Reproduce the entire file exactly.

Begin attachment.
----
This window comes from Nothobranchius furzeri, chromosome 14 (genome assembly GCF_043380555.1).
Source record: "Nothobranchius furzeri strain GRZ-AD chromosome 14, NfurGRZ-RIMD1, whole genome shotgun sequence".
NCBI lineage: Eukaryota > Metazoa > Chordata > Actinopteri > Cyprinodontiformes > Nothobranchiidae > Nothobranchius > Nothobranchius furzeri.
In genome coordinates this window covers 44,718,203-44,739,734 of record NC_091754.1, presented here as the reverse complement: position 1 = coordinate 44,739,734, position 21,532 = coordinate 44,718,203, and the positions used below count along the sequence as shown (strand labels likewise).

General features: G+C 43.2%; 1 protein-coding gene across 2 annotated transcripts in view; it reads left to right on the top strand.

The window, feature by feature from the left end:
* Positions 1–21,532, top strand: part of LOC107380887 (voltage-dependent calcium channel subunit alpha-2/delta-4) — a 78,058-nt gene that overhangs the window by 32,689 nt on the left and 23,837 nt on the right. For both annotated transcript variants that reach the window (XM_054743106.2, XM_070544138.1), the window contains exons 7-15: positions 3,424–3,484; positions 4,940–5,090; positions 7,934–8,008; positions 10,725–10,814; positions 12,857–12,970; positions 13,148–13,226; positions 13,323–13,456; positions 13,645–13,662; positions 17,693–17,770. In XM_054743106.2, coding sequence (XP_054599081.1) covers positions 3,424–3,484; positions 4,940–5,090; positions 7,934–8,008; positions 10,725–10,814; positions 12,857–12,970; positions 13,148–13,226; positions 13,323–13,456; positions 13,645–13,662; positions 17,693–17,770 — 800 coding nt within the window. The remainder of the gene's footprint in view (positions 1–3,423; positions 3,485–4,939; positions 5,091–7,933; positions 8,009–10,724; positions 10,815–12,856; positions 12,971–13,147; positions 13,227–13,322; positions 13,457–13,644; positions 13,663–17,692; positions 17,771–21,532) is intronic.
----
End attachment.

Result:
This window comes from Nothobranchius furzeri, chromosome 14 (genome assembly GCF_043380555.1).
Source record: "Nothobranchius furzeri strain GRZ-AD chromosome 14, NfurGRZ-RIMD1, whole genome shotgun sequence".
NCBI lineage: Eukaryota > Metazoa > Chordata > Actinopteri > Cyprinodontiformes > Nothobranchiidae > Nothobranchius > Nothobranchius furzeri.
In genome coordinates this window covers 44,718,203-44,739,734 of record NC_091754.1, presented here as the reverse complement: position 1 = coordinate 44,739,734, position 21,532 = coordinate 44,718,203, and the positions used below count along the sequence as shown (strand labels likewise).

General features: G+C 43.2%; 1 protein-coding gene across 2 annotated transcripts in view; it reads left to right on the top strand.

The window, feature by feature from the left end:
* Positions 1–21,532, top strand: part of LOC107380887 (voltage-dependent calcium channel subunit alpha-2/delta-4) — a 78,058-nt gene that overhangs the window by 32,689 nt on the left and 23,837 nt on the right. For both annotated transcript variants that reach the window (XM_054743106.2, XM_070544138.1), the window contains exons 7-15: positions 3,424–3,484; positions 4,940–5,090; positions 7,934–8,008; positions 10,725–10,814; positions 12,857–12,970; positions 13,148–13,226; positions 13,323–13,456; positions 13,645–13,662; positions 17,693–17,770. In XM_054743106.2, coding sequence (XP_054599081.1) covers positions 3,424–3,484; positions 4,940–5,090; positions 7,934–8,008; positions 10,725–10,814; positions 12,857–12,970; positions 13,148–13,226; positions 13,323–13,456; positions 13,645–13,662; positions 17,693–17,770 — 800 coding nt within the window. The remainder of the gene's footprint in view (positions 1–3,423; positions 3,485–4,939; positions 5,091–7,933; positions 8,009–10,724; positions 10,815–12,856; positions 12,971–13,147; positions 13,227–13,322; positions 13,457–13,644; positions 13,663–17,692; positions 17,771–21,532) is intronic.